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One Book One Northwestern: 'Last Hunger Season'

Campus read follows Kenyan farmers taking advantage of One Acre Fund

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April 8, 2013 | by Wendy Leopold
Corn
The "hunger season" of Roger Thurow's title refers to the period each year when food from the previous harvest runs out until new crops grow in and during which small East African farmers typically go hungry.

EVANSTON, Ill. --- “The Last Hunger Season: A Year in an African Farm Community on the Brink of Change” by Roger Thurow is the 2013-14 selection for One Book One Northwestern, the University’s community reading program. 

The book chronicles a year in the life of four small-scale farmers in western Kenya who, with help from a social enterprise organization founded by a Kellogg School of Management graduate, begin to transcend the cyclical poverty and hunger that they have always known.

“For all the progress made in economic development, hunger still persists in every region of the globe,” says Hendrik Spruyt, director of Northwestern’s Buffett Center for International and Comparative Studies and upcoming One Book faculty chair. The Buffett Center will host the 2013-14 initiative.

“Tackling hunger requires the truly interdisciplinary approach that Northwestern is known for,” adds Spruyt. “By showing how individuals can make a difference in confronting seemingly insurmountable problems, “The Last Hunger Season” serves as a clarion call for our students to go out and engage with the world -- precisely what we aim for in our Northwestern strategic plan.” 

The “hunger season” of Thurow’s title refers to the months-long period each year when food from the previous harvest runs out until new crops grow in and during which small East African farmers typically go hungry.

The phrase “hungry farmers” is perhaps the most confounding, troubling phrase on a confounding, troubled continent, according to author Thurow. How can farmers, who rise every morning to grow food be hungry?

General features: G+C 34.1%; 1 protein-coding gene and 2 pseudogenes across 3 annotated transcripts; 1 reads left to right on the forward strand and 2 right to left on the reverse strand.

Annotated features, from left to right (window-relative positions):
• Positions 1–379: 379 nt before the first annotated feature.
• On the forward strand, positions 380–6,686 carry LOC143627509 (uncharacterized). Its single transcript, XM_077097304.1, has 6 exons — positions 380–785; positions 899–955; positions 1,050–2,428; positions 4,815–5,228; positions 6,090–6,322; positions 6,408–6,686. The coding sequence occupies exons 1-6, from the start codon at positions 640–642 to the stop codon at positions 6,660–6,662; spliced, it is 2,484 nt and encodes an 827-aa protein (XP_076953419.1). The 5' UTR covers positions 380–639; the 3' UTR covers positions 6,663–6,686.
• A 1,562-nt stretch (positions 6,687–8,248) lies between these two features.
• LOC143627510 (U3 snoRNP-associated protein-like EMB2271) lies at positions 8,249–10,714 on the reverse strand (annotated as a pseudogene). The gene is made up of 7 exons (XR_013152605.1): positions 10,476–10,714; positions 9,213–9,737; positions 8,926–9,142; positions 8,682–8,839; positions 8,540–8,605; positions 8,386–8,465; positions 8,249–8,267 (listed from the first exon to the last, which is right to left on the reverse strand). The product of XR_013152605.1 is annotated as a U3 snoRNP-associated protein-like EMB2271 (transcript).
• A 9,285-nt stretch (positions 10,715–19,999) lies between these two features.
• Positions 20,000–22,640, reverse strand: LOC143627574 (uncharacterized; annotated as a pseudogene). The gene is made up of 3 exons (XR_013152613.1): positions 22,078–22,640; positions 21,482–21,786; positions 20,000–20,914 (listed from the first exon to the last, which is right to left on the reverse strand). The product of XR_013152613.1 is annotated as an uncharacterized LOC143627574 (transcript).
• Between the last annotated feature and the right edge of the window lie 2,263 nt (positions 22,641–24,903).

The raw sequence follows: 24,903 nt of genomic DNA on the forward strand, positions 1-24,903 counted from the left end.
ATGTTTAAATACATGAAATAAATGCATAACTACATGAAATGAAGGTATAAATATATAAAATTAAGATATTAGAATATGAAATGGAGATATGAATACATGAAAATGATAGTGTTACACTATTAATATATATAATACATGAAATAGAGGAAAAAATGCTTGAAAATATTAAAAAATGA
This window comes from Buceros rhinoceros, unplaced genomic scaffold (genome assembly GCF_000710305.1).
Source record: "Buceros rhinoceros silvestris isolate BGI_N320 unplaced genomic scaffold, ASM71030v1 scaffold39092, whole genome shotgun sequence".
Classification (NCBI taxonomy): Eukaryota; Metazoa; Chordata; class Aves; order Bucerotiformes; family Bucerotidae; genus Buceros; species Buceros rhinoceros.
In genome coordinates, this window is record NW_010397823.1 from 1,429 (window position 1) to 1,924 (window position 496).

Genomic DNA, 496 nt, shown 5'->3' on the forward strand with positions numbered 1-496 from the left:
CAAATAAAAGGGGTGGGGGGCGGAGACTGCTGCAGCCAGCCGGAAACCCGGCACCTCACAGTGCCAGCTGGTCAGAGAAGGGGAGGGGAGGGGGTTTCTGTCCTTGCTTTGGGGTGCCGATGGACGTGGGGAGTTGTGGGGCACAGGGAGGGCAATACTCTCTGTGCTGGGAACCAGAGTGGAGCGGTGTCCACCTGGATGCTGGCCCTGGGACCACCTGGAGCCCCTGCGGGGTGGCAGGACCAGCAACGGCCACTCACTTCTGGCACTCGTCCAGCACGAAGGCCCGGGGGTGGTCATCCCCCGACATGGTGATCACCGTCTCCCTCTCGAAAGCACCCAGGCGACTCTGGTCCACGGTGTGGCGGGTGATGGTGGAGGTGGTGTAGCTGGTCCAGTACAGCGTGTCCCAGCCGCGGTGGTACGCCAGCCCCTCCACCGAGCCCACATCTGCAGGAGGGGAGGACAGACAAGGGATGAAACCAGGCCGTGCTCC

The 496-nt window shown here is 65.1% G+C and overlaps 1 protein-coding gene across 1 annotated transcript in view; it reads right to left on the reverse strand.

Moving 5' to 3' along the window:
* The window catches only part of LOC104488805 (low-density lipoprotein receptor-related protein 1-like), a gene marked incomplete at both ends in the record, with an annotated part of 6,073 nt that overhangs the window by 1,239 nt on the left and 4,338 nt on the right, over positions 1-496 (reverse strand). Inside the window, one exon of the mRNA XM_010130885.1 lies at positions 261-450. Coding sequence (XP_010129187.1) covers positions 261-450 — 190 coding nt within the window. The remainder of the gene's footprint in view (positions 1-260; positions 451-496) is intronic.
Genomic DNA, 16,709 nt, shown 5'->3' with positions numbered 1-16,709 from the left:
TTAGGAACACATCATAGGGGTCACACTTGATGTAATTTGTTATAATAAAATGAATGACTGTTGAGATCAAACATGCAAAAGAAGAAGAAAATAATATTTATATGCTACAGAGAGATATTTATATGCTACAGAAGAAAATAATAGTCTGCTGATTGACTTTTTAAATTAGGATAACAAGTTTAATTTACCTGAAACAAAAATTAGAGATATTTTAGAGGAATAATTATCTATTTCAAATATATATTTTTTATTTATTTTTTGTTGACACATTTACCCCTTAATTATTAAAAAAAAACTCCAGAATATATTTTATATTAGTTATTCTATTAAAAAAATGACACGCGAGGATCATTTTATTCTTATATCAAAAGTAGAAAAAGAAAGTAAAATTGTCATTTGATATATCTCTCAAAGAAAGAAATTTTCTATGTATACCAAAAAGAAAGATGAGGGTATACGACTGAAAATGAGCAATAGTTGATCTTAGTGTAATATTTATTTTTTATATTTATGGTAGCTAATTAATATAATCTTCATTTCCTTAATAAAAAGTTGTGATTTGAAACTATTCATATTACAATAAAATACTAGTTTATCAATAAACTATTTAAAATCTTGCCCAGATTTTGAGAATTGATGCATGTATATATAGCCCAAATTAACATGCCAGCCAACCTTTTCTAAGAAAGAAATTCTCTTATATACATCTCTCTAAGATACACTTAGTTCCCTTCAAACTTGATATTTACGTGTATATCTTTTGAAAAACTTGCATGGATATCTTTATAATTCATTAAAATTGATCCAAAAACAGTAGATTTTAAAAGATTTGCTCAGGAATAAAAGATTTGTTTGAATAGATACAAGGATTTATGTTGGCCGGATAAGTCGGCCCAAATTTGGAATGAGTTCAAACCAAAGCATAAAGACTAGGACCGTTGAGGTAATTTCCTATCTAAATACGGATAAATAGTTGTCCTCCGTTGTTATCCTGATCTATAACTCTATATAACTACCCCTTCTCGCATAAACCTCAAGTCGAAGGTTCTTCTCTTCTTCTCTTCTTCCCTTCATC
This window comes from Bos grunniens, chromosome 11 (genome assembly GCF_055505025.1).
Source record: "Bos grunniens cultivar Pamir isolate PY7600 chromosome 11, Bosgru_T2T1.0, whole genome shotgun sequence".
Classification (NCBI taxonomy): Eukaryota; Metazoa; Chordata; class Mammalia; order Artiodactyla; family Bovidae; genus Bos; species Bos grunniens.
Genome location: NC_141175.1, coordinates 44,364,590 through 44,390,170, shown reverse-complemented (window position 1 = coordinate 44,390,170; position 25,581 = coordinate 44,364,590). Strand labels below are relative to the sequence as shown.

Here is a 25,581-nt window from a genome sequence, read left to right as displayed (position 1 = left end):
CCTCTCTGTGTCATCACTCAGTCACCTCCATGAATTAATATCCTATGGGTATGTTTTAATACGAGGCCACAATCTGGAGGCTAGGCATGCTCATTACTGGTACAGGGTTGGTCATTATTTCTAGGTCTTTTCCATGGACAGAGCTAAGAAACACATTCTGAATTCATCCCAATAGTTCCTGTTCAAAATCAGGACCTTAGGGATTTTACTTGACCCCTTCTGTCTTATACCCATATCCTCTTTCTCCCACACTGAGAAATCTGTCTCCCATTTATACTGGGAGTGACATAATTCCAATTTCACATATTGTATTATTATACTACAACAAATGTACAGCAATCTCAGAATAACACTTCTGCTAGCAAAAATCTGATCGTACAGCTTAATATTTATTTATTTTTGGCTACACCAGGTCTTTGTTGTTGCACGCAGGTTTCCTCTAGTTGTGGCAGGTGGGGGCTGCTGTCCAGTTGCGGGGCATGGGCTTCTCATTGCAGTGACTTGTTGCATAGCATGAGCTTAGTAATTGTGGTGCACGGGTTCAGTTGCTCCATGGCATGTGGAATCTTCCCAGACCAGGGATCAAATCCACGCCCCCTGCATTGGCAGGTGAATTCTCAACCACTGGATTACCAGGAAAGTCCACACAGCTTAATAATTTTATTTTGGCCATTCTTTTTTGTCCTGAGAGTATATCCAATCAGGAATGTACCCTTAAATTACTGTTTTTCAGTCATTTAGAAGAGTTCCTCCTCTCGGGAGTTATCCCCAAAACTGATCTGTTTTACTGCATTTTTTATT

Most small farmers in Africa, he writes, toil in a time warp, essentially living and working as they did in the 1930s, and harvesting only a quarter of the yield of Western farmers -- half of which spoils before getting to market.

With assistance from the One Acre Fund, created and directed by Kellogg MBA graduate Andrew Youn, however, things promise to be different.

The One Acre Fund essentially began in 2006 when Youn paid $7,000 out of his own money for a 40-family demonstration project. By 2012, the program for small-scale farmers in East Africa had assisted 130,000 families, including more than 520,000 children, with more than $7 million in donor support.

Against the backdrop of a looming global challenge, Thurow tells the story of four farmers -- three women, one man -- and their efforts to forever put an end to the hunger season by taking advantage of One Acre’s training, equipment, low interest loans and marketing assistance.

Between their stories, Thurow – a former Wall Street Journal reporter and Africa correspondent – weaves details about global agriculture, world hunger policy and a pressing awareness that world food production must double by 2050 to sustain the world’s growing population.

Thurow – who shares with Youn the belief that agriculture is the fundamental humanitarian challenge of our time -- is now a senior fellow for global agriculture and food policy at the Chicago Council on Global Affairs. In 2003, Thurow coauthored, with Scott Kilman, a Wall Street Journal series on the famine in Africa that was a finalist for the Pulitzer Prize.

With Kilman, Thurow wrote “ENOUGH: Why the World’s Poorest Starve in an Age of Plenty.” The book won the Harry Chapin WhyHunger book award and was a finalist for the Dayton Literary Peace Prize and for the New York Public Library Helen Bernstein Award.

The Last Hunger Season” is being made into a documentary film by Courter Films & Associates. 

For information on Andrew Youn, who recently was named a Social Entrepreneur of the Year by the Schwab Foundation, visit One Acre Fund.

Topics: University